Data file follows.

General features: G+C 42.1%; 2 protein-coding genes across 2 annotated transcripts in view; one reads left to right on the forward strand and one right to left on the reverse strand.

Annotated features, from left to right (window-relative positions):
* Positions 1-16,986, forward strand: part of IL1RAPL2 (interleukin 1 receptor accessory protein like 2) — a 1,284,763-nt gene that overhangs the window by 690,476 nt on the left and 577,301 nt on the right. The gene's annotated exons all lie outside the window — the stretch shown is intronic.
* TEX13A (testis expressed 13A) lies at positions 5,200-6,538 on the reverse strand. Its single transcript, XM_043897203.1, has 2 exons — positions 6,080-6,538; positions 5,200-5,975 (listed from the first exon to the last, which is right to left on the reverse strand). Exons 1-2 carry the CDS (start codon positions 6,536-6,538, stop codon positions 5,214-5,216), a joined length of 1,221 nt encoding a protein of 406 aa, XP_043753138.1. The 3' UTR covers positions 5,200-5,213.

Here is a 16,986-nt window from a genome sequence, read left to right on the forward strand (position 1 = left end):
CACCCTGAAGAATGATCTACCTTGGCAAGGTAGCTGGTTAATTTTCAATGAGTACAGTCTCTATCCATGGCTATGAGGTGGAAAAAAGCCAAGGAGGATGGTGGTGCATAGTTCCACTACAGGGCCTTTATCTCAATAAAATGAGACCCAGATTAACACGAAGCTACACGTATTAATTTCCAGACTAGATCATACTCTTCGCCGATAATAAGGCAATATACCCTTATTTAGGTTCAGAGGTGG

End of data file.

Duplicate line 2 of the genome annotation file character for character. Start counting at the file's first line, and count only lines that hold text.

Annotated features, from left to right (window-relative positions):